It can be extremely complex to teach children the basics of arithmetic. Indeed, most children think multiplication, subtraction and division are unfunny. On the other hand, all too often parents and homeschool parents wait longer than necessary to introduce their child to the fun world of math. As for teachers, they often face difficulties to teach arithmetic especially math operations.
Today, let’s discover how to learn arithmetic while having fun in the Montessori-inspired way with 1 item and its video tutorial. The Early Learning Counting Box is a very interesting material because it provides an important link between hypothetical math operation principles and the real world. Being able to hold, touch and visualize the amounts and numbers will vastly improve the child’s comprehension and self-confidence in-line with the basic principles of Montessori teachings.
You’ll find that there are some beautiful colored tablets that range from the numbers zero through nine, as well as the different symbols for operations. There are also sticks inside that are beautifully colored and help you with numeration. For younger preschool children, you can only use sticks and numbers to give them a learning boost, so they begin their school years full of confidence with a can-do attitude.
The Early Learning Counting Box is a great addition to the mathematical section of your classroom, homeschool, or just a great companion for your kids on long car rides or busy places on the go.
Teaching Addition the Montessori-inspired Way (Age 4.5 - 5)
Let’s begin by teaching one of the operations: addition. Addition is the simplest operation to teach because it means “all together”. You can begin by introducing what a plus sign is and saying, “This symbol means all together”.
Let’s count, one plus zero equals one. You can invite the child to write the equation at this time.
Next, let’s remove the zero and move on to one. Our new equation will be one plus one. You can put out a stick for each of the ones and you can remind them that when we add, we put both of them together in order to create our sum, because plus means “all together”. One plus one equals one, two. Pause to let the child write this equation as well.
Continuing on in this fashion, we will move on to one plus two. Show the child how to count out the sticks for both the one and the two, as well as demonstrating how to put them all together.
One plus two altogether equals, one, two, three. Three!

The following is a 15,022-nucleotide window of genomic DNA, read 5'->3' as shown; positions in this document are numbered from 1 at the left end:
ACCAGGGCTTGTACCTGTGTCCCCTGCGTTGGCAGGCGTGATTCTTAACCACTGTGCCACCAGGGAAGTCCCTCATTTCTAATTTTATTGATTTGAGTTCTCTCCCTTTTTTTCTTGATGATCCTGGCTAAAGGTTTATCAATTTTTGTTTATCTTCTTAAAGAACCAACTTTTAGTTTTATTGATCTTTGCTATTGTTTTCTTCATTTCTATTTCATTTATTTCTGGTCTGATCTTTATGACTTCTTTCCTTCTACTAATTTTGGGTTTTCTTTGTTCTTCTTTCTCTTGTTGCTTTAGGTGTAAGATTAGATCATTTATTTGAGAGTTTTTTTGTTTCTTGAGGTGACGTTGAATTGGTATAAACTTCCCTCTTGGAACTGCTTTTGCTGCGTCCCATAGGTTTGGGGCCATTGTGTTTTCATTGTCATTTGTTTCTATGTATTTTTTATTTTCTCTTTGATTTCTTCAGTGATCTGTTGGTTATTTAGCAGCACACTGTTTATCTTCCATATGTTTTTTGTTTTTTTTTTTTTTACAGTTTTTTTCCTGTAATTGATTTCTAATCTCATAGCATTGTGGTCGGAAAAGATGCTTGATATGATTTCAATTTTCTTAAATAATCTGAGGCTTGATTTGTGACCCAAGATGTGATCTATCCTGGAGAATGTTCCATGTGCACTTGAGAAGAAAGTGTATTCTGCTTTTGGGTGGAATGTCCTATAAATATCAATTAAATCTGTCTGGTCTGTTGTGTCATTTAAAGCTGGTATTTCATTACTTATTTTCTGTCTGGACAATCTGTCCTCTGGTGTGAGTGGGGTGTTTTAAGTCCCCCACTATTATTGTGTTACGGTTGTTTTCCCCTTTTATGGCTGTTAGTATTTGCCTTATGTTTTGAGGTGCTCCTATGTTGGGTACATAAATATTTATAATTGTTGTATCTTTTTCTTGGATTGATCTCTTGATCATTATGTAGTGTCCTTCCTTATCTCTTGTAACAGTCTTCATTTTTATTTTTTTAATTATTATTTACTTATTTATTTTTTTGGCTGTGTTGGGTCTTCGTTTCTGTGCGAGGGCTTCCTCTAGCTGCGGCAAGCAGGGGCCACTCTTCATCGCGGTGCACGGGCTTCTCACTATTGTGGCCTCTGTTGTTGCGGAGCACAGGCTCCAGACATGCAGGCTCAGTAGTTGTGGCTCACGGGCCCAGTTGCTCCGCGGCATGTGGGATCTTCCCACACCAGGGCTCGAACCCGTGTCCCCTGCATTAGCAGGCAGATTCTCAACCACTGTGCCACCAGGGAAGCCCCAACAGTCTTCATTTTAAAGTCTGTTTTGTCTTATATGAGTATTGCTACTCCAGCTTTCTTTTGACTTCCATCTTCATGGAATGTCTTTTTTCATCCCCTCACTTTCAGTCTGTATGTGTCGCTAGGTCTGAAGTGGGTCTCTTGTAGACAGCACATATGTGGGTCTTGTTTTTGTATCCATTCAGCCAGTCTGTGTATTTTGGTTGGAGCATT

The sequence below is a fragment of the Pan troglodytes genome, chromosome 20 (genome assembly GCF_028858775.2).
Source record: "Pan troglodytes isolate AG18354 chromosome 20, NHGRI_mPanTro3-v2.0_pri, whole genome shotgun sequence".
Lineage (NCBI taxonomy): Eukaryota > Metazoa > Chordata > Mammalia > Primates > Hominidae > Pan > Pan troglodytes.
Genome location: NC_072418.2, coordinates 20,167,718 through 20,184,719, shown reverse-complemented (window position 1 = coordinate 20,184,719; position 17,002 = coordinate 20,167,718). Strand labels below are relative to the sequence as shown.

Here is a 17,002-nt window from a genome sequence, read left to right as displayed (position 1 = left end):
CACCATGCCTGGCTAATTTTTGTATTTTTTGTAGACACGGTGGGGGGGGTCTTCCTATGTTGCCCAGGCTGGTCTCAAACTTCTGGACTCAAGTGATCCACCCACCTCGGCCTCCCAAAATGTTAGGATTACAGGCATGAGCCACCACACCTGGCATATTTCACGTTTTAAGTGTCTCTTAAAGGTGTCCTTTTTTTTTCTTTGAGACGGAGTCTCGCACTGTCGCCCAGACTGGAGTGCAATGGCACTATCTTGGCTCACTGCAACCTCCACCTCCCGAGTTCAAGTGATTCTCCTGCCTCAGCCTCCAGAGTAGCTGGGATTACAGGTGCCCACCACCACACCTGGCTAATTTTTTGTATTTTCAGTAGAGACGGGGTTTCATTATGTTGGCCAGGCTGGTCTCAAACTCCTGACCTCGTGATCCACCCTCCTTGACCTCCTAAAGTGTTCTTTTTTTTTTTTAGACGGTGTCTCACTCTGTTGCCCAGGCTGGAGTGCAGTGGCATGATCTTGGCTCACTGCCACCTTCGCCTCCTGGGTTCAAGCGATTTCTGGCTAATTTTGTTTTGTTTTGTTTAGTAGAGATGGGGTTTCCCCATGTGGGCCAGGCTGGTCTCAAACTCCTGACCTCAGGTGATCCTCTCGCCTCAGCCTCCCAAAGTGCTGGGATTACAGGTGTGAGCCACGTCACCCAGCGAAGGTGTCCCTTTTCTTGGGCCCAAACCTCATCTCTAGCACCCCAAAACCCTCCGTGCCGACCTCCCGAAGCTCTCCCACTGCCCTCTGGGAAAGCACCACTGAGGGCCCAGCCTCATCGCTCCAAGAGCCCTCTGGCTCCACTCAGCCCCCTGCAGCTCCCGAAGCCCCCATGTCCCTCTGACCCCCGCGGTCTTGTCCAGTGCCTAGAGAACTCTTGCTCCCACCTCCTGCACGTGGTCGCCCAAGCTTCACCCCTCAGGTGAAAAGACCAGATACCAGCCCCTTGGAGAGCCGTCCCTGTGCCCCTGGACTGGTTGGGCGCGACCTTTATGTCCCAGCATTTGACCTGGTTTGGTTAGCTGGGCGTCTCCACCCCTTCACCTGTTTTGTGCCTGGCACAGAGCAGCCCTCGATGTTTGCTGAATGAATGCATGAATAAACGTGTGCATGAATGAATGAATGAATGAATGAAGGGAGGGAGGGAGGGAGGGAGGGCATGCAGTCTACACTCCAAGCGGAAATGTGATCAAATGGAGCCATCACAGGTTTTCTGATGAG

Feel free to just choose two random numbers to test their knowledge of addition. If they have a firm grasp on numeration and addition, they should be ale to count each one and find the correct solution.
Five plus three equals one, two, three, four, five, six, seven, eight. Eight.
Teaching Multiplication the Montessori-inspired Way (Age 5+)
Let’s move on to multiplication. Multiplication means “times”. Let’s start with one time a number. One times one equals… First, we start by counting out the correct sticks for each of our numbers. One stick, one time, equals one.
Let’s try three times two. Begin by counting out your sticks, one, two, three. We’ve taken this number once and it says to take it twice. One three, let’s count a second one and let’s make it a different color. Two threes. Three taken twice equals one, two, three, four, five, six. Six. Three times two equals six.
Let’s find another equation. Remember to put your sticks away at the end so you can stay organized. Let’s do three times nine. So, remember when you do “times”, you take the first number the second amount of times. For instance, we’re going to three, nine times. My first three is going to be green. I like to use different colors to separate out my “threes”, so I can keep track of ow many times I’ve taken the number three.
One three, two threes, three threes, four threes, five threes, six threes, seven threes, eight threes and nine threes. We have taken three nine times. Let’s count to see how many times three times nine is. Twenty-seven. Three times nine equals twenty-seven.
Learning Subtraction the Montessori-inspired Way (Age 4.5 - 5)
The next operation we are going to perform is subtraction using the minus symbol. Subtract means to take away. When we are doing subtraction, we want to start with a large number on the left and a small number on the right. For example, nine take away zero. Let’s count out nine sticks. If we have nine sticks and we take away zero, how many sticks will we have? We have nine. Nine take away zero equals nine.